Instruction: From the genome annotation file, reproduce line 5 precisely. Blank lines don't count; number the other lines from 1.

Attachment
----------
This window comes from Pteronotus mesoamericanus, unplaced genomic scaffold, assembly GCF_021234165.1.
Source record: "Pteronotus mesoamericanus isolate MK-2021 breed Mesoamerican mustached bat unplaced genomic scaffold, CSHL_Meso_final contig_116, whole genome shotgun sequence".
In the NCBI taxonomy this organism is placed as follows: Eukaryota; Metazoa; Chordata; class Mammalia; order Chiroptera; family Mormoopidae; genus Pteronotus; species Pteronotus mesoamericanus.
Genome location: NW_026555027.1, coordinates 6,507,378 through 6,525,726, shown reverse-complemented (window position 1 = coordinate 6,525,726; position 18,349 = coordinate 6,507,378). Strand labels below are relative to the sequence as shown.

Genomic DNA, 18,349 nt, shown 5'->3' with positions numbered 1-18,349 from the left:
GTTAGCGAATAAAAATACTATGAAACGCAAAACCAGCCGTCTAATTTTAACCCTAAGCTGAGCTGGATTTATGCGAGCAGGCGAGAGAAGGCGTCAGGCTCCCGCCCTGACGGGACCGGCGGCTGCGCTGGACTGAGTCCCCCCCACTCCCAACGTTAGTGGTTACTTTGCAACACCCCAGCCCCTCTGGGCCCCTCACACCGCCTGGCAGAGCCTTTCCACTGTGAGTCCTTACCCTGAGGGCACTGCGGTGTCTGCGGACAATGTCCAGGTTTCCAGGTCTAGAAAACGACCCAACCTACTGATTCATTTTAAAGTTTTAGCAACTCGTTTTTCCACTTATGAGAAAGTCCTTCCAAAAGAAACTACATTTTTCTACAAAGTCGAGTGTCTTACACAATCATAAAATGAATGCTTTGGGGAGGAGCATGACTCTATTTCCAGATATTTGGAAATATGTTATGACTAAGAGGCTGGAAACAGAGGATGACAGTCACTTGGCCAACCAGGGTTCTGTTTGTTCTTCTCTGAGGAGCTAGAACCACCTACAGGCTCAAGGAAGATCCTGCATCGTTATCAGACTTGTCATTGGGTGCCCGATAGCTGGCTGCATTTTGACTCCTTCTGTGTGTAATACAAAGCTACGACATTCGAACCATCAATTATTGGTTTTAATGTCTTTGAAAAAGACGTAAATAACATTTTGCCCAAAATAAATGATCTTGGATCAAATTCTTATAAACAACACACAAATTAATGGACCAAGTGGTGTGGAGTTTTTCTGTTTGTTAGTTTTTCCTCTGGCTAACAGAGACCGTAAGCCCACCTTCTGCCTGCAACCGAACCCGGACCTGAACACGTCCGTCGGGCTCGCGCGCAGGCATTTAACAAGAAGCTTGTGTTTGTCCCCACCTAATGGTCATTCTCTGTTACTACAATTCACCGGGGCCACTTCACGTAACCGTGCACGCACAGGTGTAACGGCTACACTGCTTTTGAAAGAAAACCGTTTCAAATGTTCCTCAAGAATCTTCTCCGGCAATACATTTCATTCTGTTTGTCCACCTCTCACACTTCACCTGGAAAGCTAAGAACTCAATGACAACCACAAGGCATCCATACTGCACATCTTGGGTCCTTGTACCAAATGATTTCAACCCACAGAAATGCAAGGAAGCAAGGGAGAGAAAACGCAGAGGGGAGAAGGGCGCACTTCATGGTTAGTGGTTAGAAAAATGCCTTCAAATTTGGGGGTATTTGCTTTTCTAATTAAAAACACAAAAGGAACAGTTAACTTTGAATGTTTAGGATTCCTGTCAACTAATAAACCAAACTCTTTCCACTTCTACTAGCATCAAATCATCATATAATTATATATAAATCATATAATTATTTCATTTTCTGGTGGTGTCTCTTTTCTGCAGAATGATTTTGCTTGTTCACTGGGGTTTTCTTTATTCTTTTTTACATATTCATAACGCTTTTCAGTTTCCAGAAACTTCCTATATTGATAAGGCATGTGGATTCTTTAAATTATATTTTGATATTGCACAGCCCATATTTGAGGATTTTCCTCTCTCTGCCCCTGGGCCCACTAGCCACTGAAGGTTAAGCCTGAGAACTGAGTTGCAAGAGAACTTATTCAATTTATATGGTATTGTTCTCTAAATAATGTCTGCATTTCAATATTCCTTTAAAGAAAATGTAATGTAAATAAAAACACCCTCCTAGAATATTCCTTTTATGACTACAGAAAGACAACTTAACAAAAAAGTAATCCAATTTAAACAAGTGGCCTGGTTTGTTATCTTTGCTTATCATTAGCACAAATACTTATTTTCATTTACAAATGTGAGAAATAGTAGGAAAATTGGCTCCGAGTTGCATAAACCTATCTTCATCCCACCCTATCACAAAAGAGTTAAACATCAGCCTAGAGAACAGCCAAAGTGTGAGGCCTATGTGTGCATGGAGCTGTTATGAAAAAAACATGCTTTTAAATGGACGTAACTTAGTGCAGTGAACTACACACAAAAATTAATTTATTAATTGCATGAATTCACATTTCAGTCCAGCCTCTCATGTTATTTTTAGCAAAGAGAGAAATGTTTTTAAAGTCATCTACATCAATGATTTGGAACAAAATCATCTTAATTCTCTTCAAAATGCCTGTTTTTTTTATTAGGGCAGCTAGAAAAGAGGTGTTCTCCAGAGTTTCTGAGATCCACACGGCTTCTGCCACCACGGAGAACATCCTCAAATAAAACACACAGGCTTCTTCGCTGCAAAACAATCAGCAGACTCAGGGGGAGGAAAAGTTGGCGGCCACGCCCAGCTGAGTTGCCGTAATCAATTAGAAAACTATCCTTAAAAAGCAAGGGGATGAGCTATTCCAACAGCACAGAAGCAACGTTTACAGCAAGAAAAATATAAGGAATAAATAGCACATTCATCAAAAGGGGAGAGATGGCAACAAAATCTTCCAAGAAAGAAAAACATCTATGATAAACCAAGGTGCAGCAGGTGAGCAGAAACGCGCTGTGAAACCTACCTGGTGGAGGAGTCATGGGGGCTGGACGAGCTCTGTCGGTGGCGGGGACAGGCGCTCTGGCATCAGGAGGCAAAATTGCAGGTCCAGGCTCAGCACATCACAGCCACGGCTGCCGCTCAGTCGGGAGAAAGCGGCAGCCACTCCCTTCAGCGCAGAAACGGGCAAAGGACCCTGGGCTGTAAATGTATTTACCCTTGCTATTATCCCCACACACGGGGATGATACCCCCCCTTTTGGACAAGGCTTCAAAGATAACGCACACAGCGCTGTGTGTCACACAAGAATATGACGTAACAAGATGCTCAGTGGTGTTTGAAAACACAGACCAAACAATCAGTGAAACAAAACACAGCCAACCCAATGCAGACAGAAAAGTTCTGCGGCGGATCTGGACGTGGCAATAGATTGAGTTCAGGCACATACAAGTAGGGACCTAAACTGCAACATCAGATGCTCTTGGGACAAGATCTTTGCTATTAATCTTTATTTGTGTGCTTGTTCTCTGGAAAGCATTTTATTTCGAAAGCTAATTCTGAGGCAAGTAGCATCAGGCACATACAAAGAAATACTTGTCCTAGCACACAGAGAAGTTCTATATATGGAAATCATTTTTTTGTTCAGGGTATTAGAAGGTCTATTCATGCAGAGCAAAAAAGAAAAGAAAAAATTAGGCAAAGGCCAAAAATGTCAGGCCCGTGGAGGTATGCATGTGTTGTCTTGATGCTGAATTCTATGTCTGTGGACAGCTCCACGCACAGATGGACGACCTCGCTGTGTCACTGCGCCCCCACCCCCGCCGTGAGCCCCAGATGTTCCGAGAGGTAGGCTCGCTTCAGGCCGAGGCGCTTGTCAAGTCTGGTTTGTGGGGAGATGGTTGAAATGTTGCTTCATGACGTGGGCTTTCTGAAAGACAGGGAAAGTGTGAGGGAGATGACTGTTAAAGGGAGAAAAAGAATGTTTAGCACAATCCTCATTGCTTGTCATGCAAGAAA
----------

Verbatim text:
Genomic DNA, 18,349 nt, shown 5'->3' with positions numbered 1-18,349 from the left: